I am tired of listening to the coronavirus, which follows me around 24 hours a day. You may have some relief somewhere, but I can’t escape anywhere. I like to share how I spend my day during this pandemic. I leave my house like a thief because I don’t want my daughter to see me. She keeps a list ready regarding the coronavirus, and I don’t want to answer her questions, “My lady, are we going to live? Should I assign for the summer classes? Why would I sign if everybody going to die?”.
On my way to work, I always go to drive-through café to get a cup of coffee. For the past seven years, the same person serves a coffee to me, so she knows well what I do for a living, and she has her list of questions for me. She never forgets to ask a similar question, “any change? Any good news about the vaccination?” I am tired of telling her, “we will win over the deadly virus one day. I will let you know when the FDA approves prophylactic vaccination. I will be one of their first victims to get it”. Being a first responder, we get priority to get the vaccination.
I don’t check my emails because it is full of COVID 19 information. Some of the emails come directly from my medical group, and some of them come directly from the hospital, which makes total sense. I receive daily COVID emails from the WHO, the CDC, the IDPH, and the medical journals and publications. All the retail and department stores, banks, and the insurance companies also send the reminder, “be safe and stay home.” I was surprised to see the email from a local real estate agent who is ready to sell my house if I am in financial trouble due to losing my job because there are a lot of buyers willing to buy my house. Well, I still have my job.
As I reach work, I must go through the tent so the nurse could check my temperature, which is always high because I enter the tent sipping a hot coffee. The COVID triage nurse doesn’t hesitate to discourage me, “You still have time to run away.”
The security guard grins at me, “you seem excited fighting the battle again, or it is a busy day, and we still getting a lot of COVID patients.”
I enter the doctor’s lounge to pick up my precious brown bag, which is my lifesaver now. My medical director always hates me, but now he is in an excellent relationship with me, “can we chat for a few moments before you start your shift. Give me some input on how we could manage COVID more efficiently”.
Next, I go to pick up extra supplies from charge nurses who love handing me a bunch of paper to review, “Oh, the hospital has created some new policies for managing COVID, so please read carefully.” Have I ever followed any policy yet? So far, I have only followed the coronavirus policy.
Next 10 or 12 hrs of my shift, I spend managing the COVID 19 patients. Most of them fight with me, “why don’t I get tested here? What kind of hospital is this? Why do I need to go to COVID 19 testing center”? They curse me and yell at me. I smile back, “God Bless America. Help me.” Of course, we do the test, but only the patients who are being admitted to the hospital. Most ED rooms are marked with the signs of COVID/Airborne etc. Some patients are very sick, which requires our full intention.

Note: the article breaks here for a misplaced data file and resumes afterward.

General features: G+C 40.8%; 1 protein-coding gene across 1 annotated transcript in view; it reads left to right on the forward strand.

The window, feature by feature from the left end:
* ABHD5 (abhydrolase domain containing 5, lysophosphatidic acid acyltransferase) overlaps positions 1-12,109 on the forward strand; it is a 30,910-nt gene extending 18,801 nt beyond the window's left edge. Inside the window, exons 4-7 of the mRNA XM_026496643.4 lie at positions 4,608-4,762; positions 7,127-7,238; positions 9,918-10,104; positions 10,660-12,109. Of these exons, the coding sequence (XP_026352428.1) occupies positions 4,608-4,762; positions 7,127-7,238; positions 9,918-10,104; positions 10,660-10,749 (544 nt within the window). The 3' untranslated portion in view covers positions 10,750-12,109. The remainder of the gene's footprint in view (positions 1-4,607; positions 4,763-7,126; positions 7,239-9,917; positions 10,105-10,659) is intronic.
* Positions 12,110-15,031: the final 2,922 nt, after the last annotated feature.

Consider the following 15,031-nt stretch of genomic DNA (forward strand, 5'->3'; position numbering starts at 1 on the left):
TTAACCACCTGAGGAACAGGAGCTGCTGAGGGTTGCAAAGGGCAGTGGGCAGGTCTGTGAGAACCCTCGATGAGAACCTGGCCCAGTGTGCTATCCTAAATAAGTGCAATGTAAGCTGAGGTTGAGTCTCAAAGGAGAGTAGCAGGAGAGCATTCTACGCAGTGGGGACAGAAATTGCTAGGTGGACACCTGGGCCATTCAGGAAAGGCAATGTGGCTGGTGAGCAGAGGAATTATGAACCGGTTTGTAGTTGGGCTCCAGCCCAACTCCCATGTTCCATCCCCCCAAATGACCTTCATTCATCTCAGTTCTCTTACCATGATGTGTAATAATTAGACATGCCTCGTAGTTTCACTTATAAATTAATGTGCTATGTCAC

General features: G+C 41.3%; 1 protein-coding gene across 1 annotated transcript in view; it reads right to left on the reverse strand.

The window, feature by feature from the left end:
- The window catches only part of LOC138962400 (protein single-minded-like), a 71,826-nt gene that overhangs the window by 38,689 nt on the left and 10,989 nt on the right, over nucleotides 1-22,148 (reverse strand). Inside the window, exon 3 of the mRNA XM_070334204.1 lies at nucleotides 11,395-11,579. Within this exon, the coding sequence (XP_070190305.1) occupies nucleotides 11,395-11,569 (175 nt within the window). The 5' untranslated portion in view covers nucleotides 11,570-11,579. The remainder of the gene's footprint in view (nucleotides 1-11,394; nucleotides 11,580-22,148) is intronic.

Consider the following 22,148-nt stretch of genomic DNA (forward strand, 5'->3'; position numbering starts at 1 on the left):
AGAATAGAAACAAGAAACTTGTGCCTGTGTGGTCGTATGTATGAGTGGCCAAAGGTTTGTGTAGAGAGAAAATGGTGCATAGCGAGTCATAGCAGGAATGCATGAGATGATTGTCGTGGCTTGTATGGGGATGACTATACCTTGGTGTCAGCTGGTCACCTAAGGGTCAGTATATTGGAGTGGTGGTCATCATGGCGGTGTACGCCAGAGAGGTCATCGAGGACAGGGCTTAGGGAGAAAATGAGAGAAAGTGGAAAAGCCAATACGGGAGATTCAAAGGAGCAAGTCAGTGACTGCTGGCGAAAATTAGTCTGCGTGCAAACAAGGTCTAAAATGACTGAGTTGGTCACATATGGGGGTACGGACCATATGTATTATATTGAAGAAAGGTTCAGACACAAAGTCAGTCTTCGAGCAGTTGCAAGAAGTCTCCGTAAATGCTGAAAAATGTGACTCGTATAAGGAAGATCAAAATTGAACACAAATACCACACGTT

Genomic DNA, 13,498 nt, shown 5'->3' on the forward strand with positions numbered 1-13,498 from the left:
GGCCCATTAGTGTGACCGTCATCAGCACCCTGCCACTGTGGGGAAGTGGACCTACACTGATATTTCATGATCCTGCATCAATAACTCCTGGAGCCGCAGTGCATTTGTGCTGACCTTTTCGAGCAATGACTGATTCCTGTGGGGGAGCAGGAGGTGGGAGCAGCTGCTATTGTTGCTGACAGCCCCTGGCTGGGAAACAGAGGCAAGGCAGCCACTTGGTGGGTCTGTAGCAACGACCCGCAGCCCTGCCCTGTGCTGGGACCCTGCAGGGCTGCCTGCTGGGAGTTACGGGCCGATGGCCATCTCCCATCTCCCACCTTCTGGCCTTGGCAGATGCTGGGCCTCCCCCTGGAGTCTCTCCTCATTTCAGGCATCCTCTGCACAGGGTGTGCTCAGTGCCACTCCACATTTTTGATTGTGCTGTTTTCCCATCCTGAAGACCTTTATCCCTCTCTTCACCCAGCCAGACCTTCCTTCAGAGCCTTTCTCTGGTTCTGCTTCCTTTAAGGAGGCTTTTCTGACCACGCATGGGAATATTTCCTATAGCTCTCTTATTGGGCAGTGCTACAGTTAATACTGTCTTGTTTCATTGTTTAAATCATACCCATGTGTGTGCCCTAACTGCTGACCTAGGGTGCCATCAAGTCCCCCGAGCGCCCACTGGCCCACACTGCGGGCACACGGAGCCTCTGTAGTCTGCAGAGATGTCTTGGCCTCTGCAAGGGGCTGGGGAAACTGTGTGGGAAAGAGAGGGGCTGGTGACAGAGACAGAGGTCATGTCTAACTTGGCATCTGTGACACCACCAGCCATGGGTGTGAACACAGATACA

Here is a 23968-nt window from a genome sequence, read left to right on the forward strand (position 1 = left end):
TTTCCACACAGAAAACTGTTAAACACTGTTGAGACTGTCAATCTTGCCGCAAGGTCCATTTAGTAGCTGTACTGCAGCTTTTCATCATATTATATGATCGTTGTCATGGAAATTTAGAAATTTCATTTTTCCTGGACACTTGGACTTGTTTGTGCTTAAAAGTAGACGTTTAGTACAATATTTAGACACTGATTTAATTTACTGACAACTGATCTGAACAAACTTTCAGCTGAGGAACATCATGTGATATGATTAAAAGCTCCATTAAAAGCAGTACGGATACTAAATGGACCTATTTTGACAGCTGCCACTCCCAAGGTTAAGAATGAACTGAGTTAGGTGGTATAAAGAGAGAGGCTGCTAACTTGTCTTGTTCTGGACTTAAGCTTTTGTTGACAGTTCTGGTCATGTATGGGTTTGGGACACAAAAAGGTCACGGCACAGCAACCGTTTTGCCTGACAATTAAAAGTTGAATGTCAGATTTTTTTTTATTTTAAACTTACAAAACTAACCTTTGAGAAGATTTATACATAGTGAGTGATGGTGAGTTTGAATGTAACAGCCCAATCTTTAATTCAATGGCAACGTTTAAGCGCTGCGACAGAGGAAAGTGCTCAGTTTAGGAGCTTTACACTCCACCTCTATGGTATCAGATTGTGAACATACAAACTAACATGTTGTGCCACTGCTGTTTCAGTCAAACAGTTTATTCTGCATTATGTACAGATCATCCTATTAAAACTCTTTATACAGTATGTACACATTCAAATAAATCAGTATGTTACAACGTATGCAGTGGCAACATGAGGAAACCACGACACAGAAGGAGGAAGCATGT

Many just come due to a panic attack because they are afraid to die. They come with shortness of breath due to anxiety, but they think it is a COVID. They don’t mind teaching me a sign and symptoms of COVID. Some come with printout information from Dr. Google. A 27 years woman came to our hospital three times within 24 hours because she had shortness of breath. We did every testing to exclude heart attack or some lung disease and embolism, but she still not happy and wanted me to admit her; otherwise, she will sue me. Why do I need to admit her to the hospital? Why would I take the bed away from a sick person? So, COVID is not in her lungs but has reached into her brain, which we are not qualified to handle it.
The media or the news channel broadcast only COVID 19. There is two COVID triage station outside the ED. The nurses will call me, “Please come to the COVID tent.” The conversation on the nursing station would start about some different topics, but somehow it turns into a COVID.
The local vendors always deliver us a delicious food but never forget to write, “For our frontline fighters. Thanks for fighting with COVID”. After working my shift, I again come to my house and enters like a thief. But I always get caught due to a highly monitoring system in my home. I announce loudly to my daughter, “Don’t come near to me until I take a shower. I may be a carrier”.
I always find my daughter relaxing on my bed when I come out of the shower. She always asks, “Hey Lady, can you check the status of COVID 19 with me?”. If I say no, her answer is already ready, “I think that you already isolated yourself 1.5 years ago, so you are immune”. Of course, I act like Mother India, so I help her to search on WHO, CDC, and the IDPH website. The blogs are also full of COVID articles.
All my shirts need to be dry cleaned, but the shop is closed, and the owner is Chinese who did not forget to put the sign, “Shop is closed due to COVID.” I have ordered the clothes which can be washed at home, but I won’t get reimbursement because of COVID.
I get text messages from the people whom I had not spoken for the past two years. They have a curiosity about COVID but not about my wellness.
Unfortunately, nobody would let Americans enter their countries at least the next 5-6 months. Therefore, I will go to Alaska, and pretend like I am in my beautiful Valley.
Finally, I go to bed. Until now, the COVID has full control over my brain.
Everyone is exhausted. Everybody is tired of dealing with this COVID 19.
“God Bless America and India; of course, the entire planet.”